As the streaming giant’s output of original content grows, Netflix’s licensing strategy is becoming more focused on smaller international territories such as the Netherlands, Argentina and Colombia, according to the platform’s vice-president of content acquisition Amy Reinhard.
Speaking at the Streaming Plus conference hosted by the National Association of Television Program Executives (NATPE) in Los Angeles on Tuesday (July 30), Reinhard said: “Our business is becoming more internationally focused on the licensing side. We try to coordinate with the originals team, filling the programming holes that they have as they’re greenlighting their originals.”
While Netflix is expanding its originals output in markets like Germany, France and the UK, those ‘holes’ exist in certain regions, said Reinhard, “countries that have distinct tastes and wants in terms of their entertainment but may not be the first ones we go after from an original standpoint.”
Central and Eastern Europe, the Middle East and Africa also represent big opportunities for Netflix, she explained: “We just brought in our first buyer for Africa and he’s making a lot of headway.”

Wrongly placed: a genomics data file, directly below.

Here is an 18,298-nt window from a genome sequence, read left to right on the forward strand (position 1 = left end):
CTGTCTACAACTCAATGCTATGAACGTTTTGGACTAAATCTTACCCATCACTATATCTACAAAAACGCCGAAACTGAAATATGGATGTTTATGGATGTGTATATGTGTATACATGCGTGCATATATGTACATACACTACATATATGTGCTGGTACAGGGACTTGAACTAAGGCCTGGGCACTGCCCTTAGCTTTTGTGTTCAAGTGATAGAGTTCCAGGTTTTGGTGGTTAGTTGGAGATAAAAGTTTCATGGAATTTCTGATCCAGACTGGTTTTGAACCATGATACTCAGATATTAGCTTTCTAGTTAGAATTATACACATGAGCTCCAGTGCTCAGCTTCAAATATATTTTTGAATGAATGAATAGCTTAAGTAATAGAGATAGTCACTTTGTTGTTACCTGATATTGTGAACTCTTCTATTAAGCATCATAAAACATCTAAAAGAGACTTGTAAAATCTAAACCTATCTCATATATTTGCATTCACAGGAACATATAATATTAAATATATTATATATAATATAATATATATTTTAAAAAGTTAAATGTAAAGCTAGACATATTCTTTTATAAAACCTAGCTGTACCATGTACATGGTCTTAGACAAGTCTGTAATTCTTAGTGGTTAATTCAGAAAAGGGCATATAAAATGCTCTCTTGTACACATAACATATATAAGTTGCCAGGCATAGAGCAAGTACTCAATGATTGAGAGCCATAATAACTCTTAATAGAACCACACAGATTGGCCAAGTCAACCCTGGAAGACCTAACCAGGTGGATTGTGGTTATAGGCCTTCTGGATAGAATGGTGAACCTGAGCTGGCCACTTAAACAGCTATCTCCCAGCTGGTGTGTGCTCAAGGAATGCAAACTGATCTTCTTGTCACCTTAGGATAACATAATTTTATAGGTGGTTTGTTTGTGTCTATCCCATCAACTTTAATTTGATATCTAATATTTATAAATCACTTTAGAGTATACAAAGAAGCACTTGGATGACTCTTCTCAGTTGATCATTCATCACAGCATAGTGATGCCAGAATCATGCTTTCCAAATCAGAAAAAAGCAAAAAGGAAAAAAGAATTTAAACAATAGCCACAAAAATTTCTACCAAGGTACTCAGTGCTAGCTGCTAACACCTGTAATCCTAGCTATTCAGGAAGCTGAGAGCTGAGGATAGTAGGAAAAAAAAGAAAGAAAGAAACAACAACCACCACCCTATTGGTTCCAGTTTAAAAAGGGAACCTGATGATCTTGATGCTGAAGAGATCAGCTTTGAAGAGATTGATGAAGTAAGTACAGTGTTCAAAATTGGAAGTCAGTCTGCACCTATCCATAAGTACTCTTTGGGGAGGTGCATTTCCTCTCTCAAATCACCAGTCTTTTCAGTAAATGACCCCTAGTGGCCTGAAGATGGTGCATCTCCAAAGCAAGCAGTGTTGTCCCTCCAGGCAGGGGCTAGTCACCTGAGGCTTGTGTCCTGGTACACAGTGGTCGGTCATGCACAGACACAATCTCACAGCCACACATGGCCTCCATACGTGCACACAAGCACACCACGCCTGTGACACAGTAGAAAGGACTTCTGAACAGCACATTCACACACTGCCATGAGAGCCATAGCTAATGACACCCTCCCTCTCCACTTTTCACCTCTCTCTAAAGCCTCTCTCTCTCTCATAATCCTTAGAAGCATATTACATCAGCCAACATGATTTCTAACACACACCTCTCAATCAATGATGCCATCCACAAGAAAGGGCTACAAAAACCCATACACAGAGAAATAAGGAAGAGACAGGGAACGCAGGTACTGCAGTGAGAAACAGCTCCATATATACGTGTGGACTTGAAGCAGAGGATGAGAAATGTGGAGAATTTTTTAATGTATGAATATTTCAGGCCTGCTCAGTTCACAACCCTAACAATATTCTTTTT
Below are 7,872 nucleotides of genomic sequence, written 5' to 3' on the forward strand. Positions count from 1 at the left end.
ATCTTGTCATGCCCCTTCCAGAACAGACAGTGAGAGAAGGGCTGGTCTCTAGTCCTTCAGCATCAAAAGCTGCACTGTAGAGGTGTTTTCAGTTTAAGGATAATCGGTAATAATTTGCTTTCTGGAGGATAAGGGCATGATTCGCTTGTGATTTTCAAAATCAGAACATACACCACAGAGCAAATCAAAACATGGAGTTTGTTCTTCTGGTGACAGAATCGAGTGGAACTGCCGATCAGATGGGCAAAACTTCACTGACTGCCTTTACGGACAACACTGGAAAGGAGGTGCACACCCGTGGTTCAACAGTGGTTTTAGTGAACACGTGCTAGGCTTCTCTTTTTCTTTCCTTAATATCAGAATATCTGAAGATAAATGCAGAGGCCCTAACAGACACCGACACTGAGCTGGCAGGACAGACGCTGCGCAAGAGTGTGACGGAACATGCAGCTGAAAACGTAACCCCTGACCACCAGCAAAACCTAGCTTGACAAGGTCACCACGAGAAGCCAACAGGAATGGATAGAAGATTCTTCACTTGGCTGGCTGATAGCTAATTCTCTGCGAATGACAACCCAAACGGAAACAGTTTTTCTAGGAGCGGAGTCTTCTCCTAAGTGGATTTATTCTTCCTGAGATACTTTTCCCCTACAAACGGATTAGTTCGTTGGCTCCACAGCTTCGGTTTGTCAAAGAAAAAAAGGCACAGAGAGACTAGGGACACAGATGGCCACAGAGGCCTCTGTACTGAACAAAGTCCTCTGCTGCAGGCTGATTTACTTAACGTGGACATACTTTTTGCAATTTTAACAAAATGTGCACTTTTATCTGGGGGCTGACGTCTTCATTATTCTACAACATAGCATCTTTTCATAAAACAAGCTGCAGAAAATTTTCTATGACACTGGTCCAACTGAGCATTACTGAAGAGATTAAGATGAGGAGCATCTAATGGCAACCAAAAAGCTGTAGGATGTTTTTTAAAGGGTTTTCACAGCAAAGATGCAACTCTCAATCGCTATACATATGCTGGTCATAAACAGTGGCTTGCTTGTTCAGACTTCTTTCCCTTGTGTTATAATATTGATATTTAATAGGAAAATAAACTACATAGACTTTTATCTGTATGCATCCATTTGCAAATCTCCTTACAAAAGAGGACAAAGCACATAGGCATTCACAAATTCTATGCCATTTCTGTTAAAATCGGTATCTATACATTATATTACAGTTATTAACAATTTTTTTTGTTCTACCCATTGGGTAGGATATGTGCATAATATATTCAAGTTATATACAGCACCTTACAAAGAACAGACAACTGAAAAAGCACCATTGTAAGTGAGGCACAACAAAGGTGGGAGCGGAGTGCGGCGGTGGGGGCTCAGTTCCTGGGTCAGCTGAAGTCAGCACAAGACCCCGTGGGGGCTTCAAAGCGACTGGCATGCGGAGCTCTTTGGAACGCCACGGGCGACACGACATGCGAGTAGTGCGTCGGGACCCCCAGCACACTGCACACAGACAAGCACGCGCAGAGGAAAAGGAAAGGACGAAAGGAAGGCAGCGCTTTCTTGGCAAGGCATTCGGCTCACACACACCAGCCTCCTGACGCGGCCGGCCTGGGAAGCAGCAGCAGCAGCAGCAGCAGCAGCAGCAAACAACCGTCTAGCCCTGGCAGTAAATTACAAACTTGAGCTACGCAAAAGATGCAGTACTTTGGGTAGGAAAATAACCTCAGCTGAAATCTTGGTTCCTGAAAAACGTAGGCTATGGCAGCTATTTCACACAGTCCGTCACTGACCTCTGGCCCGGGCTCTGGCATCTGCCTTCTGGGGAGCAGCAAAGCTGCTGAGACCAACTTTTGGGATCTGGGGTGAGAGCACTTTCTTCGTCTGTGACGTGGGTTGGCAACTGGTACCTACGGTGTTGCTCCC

Reinhard also acknowledged that Netflix can be difficult to deal with for content sellers in some non-US markets. “We’re not an easy organisation to navigate,” she conceded. “I hope that as we get more established it’s easier for people to find out who they need to get to.”
Talking about the feature film licensing deal under which Netflix got international rights to Warner features Isn’t It Romantic, Annihilation (pictured) and Shaft, Reinhard said the former two “probably overperformed” for the streamer, while Shaft “performed up to our expectations.”
Isn’t It Romantic, Reinhard suggested, “was a win-win for everybody. It was a win for the studio because they’re able to greenlight movies that potentially without our help they wouldn’t be greenlighting. It’s a win for us because we’re able to deliver something to our subscribers that they want to see. And it’s a win for talent because they know their movies are getting seen by tens of millions of people around the world.”
Addressing its impending loss in the US of licensed series such as Friends and The Office (both being reclaimed for the streaming services planned by the series’ studio owners), Reinhard said she was “really confident” Netflix could fill the gaps created with original content and other licensed programming. And she noted that Netflix will continue to have access to Friends for international markets, though how long it can retain that access “remains to be seen,” she said.